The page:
The only way to fully appreciate the Lamborghini Countach is to go back half a century, dig out your tight jeans and listen to Rod Stewart sailing around on that Technics record player you forgot about…
Yes, the Countach was a ‘supercar’ that stepped into the oversized Miura tyre tracks and although hasn’t managed to reach the dizzy selling heights of its stylish predecessor, it was a trail-blazing stallion that ripped up the previously definitive sports-car rule book.
This was a time when you entered a car by opening the door outwards not ‘upwards’ and the most angular sports car you’d bump into was a Fiat X19, which strangely enough bucked the ‘engine in the front’ trend and stuck it in the same place as its more affluent Italian counterpart.
Unapologetic in its design, the Lamborghini Countach limbo danced onto the automotive scene like an Olympic Trinidadian with its incredibly low stance and more angles than a parallelogram, proving beauty didn’t always mean curvacious. Looking more like a concept vehicle and taking its inspiration from the iconic Lancia Stratos Zero, the Countach prototype was first spotted at the 1971 Geneva Motor Show as the LP500 concept and made the headlines instantly.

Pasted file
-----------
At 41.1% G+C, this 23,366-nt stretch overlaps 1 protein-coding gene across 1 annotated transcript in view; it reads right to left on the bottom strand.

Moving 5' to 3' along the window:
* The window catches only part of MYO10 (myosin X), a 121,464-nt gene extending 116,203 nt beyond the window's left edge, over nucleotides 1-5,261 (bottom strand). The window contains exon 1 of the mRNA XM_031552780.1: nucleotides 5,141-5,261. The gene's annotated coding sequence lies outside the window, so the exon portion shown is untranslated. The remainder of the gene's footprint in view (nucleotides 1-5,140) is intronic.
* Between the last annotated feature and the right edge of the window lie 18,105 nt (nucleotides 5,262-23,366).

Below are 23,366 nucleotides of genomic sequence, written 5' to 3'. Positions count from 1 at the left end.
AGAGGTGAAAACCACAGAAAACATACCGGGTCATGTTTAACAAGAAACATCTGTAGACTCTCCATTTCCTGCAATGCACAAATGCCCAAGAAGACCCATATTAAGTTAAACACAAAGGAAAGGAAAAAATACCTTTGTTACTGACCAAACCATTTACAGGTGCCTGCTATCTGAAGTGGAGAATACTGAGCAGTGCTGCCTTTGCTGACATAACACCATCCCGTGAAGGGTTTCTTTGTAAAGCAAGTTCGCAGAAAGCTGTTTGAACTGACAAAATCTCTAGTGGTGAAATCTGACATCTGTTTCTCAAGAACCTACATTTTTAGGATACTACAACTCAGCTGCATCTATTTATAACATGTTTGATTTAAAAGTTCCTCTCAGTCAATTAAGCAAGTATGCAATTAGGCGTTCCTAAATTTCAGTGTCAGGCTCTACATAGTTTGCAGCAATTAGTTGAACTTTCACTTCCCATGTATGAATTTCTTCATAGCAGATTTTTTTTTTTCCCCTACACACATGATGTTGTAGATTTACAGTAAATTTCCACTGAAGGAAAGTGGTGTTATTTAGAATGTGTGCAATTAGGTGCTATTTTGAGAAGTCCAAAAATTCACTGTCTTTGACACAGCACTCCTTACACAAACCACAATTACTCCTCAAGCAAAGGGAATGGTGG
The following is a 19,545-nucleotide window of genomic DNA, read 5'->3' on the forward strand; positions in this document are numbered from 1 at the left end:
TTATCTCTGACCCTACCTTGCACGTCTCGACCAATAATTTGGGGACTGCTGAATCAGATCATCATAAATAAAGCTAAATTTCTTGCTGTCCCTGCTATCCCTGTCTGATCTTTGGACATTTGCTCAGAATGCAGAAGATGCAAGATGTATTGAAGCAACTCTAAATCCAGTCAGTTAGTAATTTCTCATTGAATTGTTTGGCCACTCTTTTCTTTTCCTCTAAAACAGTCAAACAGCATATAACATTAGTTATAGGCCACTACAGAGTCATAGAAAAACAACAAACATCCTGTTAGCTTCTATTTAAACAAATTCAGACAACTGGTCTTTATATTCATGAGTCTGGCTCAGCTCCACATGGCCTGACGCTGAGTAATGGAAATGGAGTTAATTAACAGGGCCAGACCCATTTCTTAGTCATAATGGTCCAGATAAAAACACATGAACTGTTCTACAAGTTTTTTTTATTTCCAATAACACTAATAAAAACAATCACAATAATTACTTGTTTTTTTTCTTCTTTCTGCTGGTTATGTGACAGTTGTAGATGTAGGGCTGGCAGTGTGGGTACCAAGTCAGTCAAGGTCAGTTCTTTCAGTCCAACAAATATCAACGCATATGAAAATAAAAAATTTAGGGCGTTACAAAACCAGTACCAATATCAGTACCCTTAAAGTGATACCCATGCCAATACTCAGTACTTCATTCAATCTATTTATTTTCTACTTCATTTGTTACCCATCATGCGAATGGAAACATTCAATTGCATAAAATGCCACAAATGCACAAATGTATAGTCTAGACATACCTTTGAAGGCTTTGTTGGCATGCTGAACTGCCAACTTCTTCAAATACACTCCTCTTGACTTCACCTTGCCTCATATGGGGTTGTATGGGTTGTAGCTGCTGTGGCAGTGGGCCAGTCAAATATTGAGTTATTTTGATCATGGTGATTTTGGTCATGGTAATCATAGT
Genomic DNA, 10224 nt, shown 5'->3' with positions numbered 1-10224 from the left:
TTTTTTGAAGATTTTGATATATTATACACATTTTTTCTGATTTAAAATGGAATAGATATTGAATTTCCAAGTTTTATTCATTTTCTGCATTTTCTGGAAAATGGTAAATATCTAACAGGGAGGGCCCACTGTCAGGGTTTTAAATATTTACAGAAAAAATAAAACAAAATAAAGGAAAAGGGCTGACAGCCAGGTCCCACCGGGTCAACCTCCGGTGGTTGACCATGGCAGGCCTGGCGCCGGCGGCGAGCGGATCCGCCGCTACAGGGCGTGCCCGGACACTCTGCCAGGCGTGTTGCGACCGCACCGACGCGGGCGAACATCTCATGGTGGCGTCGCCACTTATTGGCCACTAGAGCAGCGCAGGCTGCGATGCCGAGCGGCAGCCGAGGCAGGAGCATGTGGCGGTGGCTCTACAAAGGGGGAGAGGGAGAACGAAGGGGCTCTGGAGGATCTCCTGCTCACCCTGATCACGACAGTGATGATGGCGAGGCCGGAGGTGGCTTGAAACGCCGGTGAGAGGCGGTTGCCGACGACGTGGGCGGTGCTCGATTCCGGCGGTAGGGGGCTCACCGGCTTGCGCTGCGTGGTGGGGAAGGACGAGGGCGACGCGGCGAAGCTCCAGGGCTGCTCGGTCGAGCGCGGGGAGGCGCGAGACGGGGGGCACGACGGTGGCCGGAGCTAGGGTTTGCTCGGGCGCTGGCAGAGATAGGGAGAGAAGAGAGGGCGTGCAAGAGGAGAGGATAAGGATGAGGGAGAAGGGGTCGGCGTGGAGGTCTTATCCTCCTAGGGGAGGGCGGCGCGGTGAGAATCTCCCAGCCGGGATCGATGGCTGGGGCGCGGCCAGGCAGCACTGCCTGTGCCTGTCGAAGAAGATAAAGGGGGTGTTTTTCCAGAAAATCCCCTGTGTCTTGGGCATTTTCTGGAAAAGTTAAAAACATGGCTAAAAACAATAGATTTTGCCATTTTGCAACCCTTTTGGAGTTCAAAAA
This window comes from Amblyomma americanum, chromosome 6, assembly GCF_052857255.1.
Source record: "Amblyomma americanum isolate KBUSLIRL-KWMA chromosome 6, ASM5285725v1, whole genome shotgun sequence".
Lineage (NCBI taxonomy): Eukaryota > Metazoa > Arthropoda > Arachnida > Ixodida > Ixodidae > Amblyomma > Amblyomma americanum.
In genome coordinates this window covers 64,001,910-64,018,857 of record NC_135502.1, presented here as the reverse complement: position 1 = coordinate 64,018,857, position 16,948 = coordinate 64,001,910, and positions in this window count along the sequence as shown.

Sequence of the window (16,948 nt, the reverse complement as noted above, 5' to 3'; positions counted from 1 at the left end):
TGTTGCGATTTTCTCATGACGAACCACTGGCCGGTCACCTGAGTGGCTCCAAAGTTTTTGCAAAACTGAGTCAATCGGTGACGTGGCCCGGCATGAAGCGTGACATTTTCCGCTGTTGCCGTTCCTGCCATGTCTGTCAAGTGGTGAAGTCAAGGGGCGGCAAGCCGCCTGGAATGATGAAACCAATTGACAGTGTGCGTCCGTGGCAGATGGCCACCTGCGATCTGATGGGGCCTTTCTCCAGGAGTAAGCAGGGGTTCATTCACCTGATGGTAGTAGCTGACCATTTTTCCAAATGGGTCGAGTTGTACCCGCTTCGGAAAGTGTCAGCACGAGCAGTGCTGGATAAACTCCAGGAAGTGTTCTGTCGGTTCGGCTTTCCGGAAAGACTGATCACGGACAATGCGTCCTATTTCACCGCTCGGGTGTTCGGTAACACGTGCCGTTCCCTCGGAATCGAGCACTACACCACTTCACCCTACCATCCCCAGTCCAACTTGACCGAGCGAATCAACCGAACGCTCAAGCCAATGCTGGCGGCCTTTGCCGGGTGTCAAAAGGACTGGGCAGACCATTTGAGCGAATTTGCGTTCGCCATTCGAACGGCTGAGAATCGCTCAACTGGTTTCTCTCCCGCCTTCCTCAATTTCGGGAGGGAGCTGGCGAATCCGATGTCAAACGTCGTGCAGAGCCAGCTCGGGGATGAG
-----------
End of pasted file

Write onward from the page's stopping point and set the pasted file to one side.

Fast forward to 1988 and the Countach was given a revamp by none other than Horacio Pagani who radically changed various important visual elements including reforming the exterior front bumper, raking rear wing scoops which although functional appeared to mimic the Ferrari Testarossa, lights, rear bumper and ground effects… it also wore the 25th Anniversary Edition badge in honour of the marque’s twenty-fifth anniversary.
Roll on 2021 and Miami based, Walt Grace, is offering a 1989 Lamborghini Countach 25th Anniversary dressed in Siviglia Red and with a remarkable 623 miles recorded on its lazy speedometer. The Italian time-machine is 1 of only 658 ever made and is completely original with its rich leather interior rarely being occupied.
The 25th Anniversary Edition was no slouch either accelerating from 0–60 mph in just 4.7 seconds and could reach an eye-watering top speed of 183 mph, making it the most refined and fastest variant in the Countach family.
Is it worth $425,000.00?
Images courtesy of Walt Grace
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